The Lough Erne system, which straddles Eire and Northern Ireland, is a network of lakes, rivers and streams which offers fabulous sport to suit most angling tastes.
Ireland’s prime angling is located in the 2,500 square miles of the Erne system – an extensive system of lakes, rivers and streams. It extends south to Dublin, west to the River Shannon, north to Lough Erne, and east to Carlingford. The myriad lakes and rivers are linked to the Boyne system, and many of them are still largely unexploited.
Rules and facilities
Coarse angling in Eire is free. There are no rod licences or close seasons, although statutory fishery boards work to protect salmon and trout. Livebaiting is now prohibited, and no more than two rods may be used at a time. A recent bye-law was passed after the discovery that some anglers had not been returning species in danger of running into short supply, such as pike.
Most lakes have signposted approach roads, or are located alongside main or secondary roads. Car parking is easy, and when an angler wishes to cross fields, a polite request to the owner is rarely refus-ed. The only enemy to the angler is another angler who leaves litter, or carelessly lights fires and leaves gates open, allowing cattle to stray.
The Irish Tourist Board (Bord Failte) maintains an advice service for visitors, and maps and advice on bait and techniques are provided by the Inland Fisheries Trust, a semi-state promotion organization offering membership for IR£5 a year. Founded in 1951, the Inland Fisheries Trust has now been merged with other fishery regimes, and consists of a central Fisheries Board and seven regional organizations. Life members of the former Trust re- 365 visiting anglers can also help with information on where to fish.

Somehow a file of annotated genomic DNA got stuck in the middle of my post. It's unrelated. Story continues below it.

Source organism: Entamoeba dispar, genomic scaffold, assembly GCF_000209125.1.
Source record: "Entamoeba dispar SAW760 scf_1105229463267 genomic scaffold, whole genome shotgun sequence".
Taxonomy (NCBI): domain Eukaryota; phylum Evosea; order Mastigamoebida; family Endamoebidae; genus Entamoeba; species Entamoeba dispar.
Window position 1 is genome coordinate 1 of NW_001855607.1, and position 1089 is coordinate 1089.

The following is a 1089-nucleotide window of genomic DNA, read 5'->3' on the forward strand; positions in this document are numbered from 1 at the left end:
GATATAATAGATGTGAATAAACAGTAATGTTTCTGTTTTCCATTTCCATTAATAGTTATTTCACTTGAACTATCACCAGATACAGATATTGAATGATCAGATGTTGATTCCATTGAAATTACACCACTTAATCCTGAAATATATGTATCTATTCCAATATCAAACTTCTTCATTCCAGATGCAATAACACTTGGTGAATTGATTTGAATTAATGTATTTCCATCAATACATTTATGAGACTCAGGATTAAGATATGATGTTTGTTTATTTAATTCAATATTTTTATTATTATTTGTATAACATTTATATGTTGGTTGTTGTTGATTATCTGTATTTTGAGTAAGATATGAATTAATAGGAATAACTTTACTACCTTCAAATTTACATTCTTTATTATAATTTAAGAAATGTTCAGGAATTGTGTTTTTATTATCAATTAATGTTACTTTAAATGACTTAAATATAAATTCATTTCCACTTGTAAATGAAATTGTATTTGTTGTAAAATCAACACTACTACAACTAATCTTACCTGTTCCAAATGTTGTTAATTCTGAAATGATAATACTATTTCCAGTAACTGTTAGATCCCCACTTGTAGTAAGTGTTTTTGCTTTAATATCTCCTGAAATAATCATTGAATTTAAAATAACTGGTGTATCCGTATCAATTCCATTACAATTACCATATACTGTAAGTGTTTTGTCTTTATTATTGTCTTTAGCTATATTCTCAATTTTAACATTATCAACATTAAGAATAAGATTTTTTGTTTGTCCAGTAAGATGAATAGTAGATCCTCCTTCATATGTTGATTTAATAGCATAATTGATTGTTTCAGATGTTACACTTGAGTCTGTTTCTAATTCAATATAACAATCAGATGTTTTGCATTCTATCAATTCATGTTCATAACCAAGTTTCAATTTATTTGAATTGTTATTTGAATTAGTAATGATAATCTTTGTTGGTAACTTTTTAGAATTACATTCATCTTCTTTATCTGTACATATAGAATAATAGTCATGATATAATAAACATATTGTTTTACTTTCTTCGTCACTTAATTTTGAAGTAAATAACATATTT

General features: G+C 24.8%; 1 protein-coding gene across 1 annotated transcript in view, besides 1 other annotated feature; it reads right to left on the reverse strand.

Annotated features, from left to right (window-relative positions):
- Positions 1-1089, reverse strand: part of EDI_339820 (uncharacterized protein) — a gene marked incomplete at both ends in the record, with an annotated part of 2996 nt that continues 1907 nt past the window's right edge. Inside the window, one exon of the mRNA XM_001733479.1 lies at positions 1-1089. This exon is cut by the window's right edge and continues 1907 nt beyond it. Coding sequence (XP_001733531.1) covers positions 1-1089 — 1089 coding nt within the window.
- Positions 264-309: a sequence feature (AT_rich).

Belturbet is a very good centre for coarse fishing and commands a maze of Lough (L) Erne lakes, linking streams, and the main River Erne. Boats are available on adjacent lakes, while the slow flowing River Erne has ample bank facilities, and deep pools containing bream, roach and some pike.
Putiaghan Lake, 2lA miles south, on the Belturbet-Butlers Bridge road, is a first class tench fishery with fish of up to 6 lb, and is fished from both stands and boats. North of Belturbet, both Lough Shanncory and L Rout, near Putiaghan, have pike to 10 lb, with roach, rudd and perch. Farther south, by Milltown, are L Arden and L Drumany which have good fishing for bream, roach, perch and some pike. Richard Harris, Naughton, Belturbet, can give more details.
The numerous lakes of the Erne system are all within three miles of Butlers Bridge, which is four miles from Cavan town, and on the River
Annalee Derryheen, two miles away, has excellent bream and roach fishing, and bank fishing along the River Annalee offers an abundance of small roach. The upriver stretch near Ballyhaise also has good swims.
Cavan town lies five miles east of the maze of lakes of the Erne system which, together, are known as Lough Oughter. Favourite fishing places are found in Killykeen Forest Park which has good bank fishing for bream, and other waters with large stocks of bream and roach are L Rann, L Killagowan, L Carratraw and L Inchin. L Killymooney in Cavan town has fine tench to 4lb and bream to 3 lb. Mrs B O’Hanlon, St Martin’s, Creghan, Co Cavan, can give further details.
Killashandra, two miles from L Oughter, offers the same fishing as the other towns mentioned. In addition, there are L Green in the town providing good tench, L Tullyguide which is a good bream water, and L Derreskit and L Dunaweel, both good for bream and roach. Contact Matty Gaffney in Killashandra, for information.
Source of the Erne
Lough Gowna is a big dispersed lake of 1,000 acres on the Cavan-Longford border. Primarily a coarse fish water, it also holds brown trout and pike, and fishing is excellent, although algae growth is sometimes troublesome. Arvagh, within three miles, is where the Erne flow starts. Lough Garty has limited bank facilities on 500 acres, and there is good roach fishing in L Lisney and the River Erne at Sallachan Bridge and Iron Bridge. Lough Blue Gate is good for roach and bream. Additional information can be obtained from Jimmy Sloan at Lough Gowna Post Office, Co Cavan.